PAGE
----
Is it when you pass the NCLEX? When you graduate from nursing school? When you get that first license? Or when you start your first job? When do you become a nurse?
So technically it is when you graduate. When you pass NCLEX and get licensed – that is when you can officially PRACTICE as a nurse. But I daresay that all of us “become a nurse” somewhere along the line when we are actually in nursing school. You will know that moment when you suddenly think of how to protect, promote, and optimize the health of another and then find that you cannot stop doing it anywhere you go!
The actual definition of nursing from the American Nurses Association is: “the protection, promotion, and optimization of health and abilities, prevention of illness and injury, alleviation of suffering through the diagnosis and treatment of human response, and advocacy in the care of individuals, families, communities, and populations. (ANA, 2013)”
It’s odd to be a nurse – because you constantly put your patients above your own needs during your shift or work day. Although we come to know our patients and care for them – they typically are not our family members or those we have a relationship with outside of work. But once you become a nurse, family members will ask you for advice. They will start to look to you for leadership and knowledge in new ways. You have the wisdom of how our complex healthcare system works.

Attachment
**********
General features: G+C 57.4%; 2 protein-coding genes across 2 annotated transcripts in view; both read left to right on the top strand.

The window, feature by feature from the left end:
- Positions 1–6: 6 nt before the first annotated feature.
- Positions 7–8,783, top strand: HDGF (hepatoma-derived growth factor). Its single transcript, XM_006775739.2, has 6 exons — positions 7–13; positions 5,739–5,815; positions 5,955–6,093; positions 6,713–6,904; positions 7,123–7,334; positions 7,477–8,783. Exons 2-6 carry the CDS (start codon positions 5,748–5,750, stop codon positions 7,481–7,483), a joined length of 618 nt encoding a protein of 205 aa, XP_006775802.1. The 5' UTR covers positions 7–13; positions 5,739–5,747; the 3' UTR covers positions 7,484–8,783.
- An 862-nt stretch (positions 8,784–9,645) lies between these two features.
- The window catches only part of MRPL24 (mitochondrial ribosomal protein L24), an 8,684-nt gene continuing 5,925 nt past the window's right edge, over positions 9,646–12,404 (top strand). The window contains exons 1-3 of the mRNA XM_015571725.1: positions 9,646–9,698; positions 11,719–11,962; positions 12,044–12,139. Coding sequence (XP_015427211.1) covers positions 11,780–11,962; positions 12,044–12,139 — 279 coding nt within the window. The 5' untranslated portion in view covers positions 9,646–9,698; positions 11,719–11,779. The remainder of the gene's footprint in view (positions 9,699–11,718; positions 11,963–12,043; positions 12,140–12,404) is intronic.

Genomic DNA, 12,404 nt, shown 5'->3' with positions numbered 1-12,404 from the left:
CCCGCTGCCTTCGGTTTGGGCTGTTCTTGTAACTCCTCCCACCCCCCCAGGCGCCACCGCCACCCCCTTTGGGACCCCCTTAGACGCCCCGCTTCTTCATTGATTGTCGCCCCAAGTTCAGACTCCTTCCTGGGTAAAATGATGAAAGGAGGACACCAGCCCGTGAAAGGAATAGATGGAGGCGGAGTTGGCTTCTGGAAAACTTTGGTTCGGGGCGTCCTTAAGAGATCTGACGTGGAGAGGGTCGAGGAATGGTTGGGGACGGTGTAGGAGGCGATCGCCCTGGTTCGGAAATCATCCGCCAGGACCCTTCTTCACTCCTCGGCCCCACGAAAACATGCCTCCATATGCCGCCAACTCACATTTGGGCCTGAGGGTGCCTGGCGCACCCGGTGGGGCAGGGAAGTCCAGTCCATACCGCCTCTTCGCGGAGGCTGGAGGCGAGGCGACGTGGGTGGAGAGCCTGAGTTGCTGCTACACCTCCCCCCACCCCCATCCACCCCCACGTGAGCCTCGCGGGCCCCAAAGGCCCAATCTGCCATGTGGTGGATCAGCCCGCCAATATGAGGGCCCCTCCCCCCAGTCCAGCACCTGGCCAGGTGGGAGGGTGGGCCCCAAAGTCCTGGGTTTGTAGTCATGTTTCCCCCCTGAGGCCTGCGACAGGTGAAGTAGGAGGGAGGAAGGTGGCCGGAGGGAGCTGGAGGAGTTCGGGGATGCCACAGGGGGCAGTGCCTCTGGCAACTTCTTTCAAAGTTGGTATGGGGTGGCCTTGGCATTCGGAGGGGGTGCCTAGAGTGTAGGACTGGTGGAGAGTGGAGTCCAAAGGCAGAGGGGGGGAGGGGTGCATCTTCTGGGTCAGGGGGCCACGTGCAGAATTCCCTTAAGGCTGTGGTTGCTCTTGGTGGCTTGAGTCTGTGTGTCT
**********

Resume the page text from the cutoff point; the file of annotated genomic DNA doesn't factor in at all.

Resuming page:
This hit home for me this week as I traveled to visit an aunt on hospice care. She is losing her fight with cancer. While driving to visit her, my father looked to me for advice of what to say to his younger sister. I said – “Tell her she did good. She lived well. Thank her for being there for you in all the ways that she was.” I knew this from many conversations with my patients as they had sincere and raw moments with me about their regrets and what they wanted to hear in their final days.
Although I tried to remain her niece and a visitor while I was there with her, I couldn’t help but slip into a little bit of a nurse advocate role. I held a basin for her while she vomited. I suggested a prn med that might help with the pain. When asked I explained some of the medicine interactions and disease challenges and how I could see that they were affecting her. I talked to family about what hospice is and what a resource it can be.
In short, it was impossible for me to STOP being a nurse. Although you will pass the NCLEX and get paid for being a job as a nurse – you also BECOME a nurse. It becomes part of who you are and how you interact with the world and how you interact with friends and family. You are a nurse. It is part of your identity. It is part of your story. It is part of you. Enjoy every minute.
The possibilities are endless of what your job might be as a nurse after you pass this test. So work hard – study well – and get started on a wonderful journey in the profession. Here is a great video from the Robert Wood Johnson Foundation on many of the possibilities.
And here are a good list of characteristics that nurses should have. It is good to work on the ones that you might not feel strong in.
- Be Willing To Speak Up for Others
- Be Caring
- Be Empathetic
- Be Detail-Oriented
- Be Emotionally Stable
- Be Adaptable and Flexible
- Have Physical Endurance
- Be a Quick Thinker
- Have Great Judgement
- Be Hard-Working
- Have Great Communication Skills
- Be Willing to Learn
- Be Honest and Trustworthy
American Nurses Association. 2013. http://www.nursingworld.org/EspeciallyForYou/What-is-Nursing